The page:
IRIG researchers have built miRViz, an open-access website that uses the power of the network to visually analyze data from microRNAs, those small RNAs that do not code for any proteins but are major regulators of gene expression.
We know for more than 70 years that genes encoded by DNA are transcribed into messenger RNAs and then translated into proteins. But the way our cells functioned turned out to be much more complex. Participating in this complexity and discovered in many eukaryotic organisms in the early 2000s, microRNAs are RNAs that do not code for a protein. These microRNAs, about 22 nucleic acids long, repress and are therefore major regulators of gene expression. Their role has been demonstrated in many physiological and pathological mechanisms. In some cancers, for example, microRNAs are involved in tumor initiation and progression as well as metastasis formation. In humans, 2500 microRNAs are identified. Experimental measurements of their level of expression as well as their functional role generate large amounts of data that are difficult to analyze in the absence of dedicated bioinformatics tools.
In a previous study, IRIG researchers built MicroRNA networks. The objective was to reuse the mathematical theories developed with the rise of social networks in order to understand the complexity of the links between all human microRNAs. In these microRNA networks, each node (represented by a circle) corresponds to a microRNA; two nodes are linked if the corresponding microRNAs have similarities. The goal of miRViz is to provide an open access website for all biologists so they can use the power of networks to visually analyze their microRNA data. This new study presents several examples of use involving cancer cells, stem cells or data from cancer patients.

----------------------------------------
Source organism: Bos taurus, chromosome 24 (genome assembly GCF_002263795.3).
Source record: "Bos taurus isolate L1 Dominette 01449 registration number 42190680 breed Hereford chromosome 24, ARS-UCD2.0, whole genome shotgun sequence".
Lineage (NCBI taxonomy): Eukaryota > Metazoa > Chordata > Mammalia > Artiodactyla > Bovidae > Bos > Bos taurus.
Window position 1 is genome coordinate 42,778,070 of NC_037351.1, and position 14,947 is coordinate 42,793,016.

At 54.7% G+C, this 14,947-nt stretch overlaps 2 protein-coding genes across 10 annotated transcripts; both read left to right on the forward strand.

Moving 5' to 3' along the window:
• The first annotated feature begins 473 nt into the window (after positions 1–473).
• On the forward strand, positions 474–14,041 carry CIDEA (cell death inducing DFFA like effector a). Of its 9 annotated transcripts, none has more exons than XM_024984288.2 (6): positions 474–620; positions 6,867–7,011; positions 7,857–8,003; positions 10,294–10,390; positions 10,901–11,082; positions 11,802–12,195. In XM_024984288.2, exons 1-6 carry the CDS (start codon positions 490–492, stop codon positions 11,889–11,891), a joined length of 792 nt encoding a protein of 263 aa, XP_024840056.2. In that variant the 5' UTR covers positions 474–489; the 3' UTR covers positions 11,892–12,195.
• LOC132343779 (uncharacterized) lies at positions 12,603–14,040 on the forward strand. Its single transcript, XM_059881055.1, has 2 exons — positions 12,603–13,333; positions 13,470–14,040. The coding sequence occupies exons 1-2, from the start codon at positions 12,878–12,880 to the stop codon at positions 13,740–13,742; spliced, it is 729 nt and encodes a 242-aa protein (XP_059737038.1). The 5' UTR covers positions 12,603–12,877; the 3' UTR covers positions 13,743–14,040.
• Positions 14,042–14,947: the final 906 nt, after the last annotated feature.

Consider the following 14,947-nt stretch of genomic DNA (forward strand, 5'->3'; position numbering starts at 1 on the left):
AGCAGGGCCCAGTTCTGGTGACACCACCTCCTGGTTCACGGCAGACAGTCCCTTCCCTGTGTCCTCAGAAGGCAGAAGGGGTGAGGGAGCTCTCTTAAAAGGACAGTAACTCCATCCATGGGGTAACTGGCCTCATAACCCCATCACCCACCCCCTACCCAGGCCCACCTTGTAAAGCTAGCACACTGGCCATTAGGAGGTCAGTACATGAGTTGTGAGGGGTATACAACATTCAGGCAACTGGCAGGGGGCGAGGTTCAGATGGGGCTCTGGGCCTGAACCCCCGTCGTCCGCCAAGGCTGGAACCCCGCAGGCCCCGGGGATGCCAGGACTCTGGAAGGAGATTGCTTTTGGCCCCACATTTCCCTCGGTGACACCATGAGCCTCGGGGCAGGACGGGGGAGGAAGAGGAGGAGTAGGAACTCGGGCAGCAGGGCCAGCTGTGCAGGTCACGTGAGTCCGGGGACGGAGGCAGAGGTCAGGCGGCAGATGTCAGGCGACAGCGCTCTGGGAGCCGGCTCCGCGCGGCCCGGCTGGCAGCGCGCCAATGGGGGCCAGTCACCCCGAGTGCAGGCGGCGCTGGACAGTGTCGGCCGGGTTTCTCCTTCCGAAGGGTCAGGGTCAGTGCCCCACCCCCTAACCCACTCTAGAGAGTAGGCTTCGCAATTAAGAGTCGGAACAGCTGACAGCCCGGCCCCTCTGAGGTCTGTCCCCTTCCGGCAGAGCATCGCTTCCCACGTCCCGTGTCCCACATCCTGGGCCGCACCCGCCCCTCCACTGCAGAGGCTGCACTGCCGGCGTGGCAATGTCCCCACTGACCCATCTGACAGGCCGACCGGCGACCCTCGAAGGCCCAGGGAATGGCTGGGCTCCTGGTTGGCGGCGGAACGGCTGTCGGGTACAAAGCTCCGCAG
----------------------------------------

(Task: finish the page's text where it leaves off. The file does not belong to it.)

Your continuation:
By means of this website, researchers have taken over public data from patients with cortico-adrenal carcinoma and analysed them from a new perspective. They were thus able to visually retrieve the results initially published, without the need for programming expertise. They were also able to demonstrate, for the first time, that the expression of miR-29, a microRNA expressed in these tumours, is a favourable prognostic factor for survival.
Among the properties of miRViz is its ability to visualize microRNA redundancy (Figure), i.e. whether microRNAs that have the same physiological or pathological role are co-expressed.
To date, miRViz is the only website to offer microRNA data analysis with pre-established networks for 11 different species species (human, mouse, drosophila, etc.).
Image extracted from microRNA analysis of cancer cell exosomes with miRViz
Each node (represented by a circle) corresponds to a microRNA. In this network, microRNA families can be identified at first glance, and it is noticeable that the expression of microRNAs is not randomly distributed. The miR-320 family, for example, is preferentially exported in the exosomes of colon cancer cells, a preferential export represented by the colour red.
MicroRNA networks: Mathematical and graphical representation where each microRNA is represented by a circle. Two circles are connected if the corresponding microRNAs are neighbors on the DNA or repress similar genes, depending on the chosen array.
Exosomes: Nano-vesicles exported by cells to act as messengers for cell-to-cell communication, and also to evict cellular components from the cell.
Source – CEA IRIG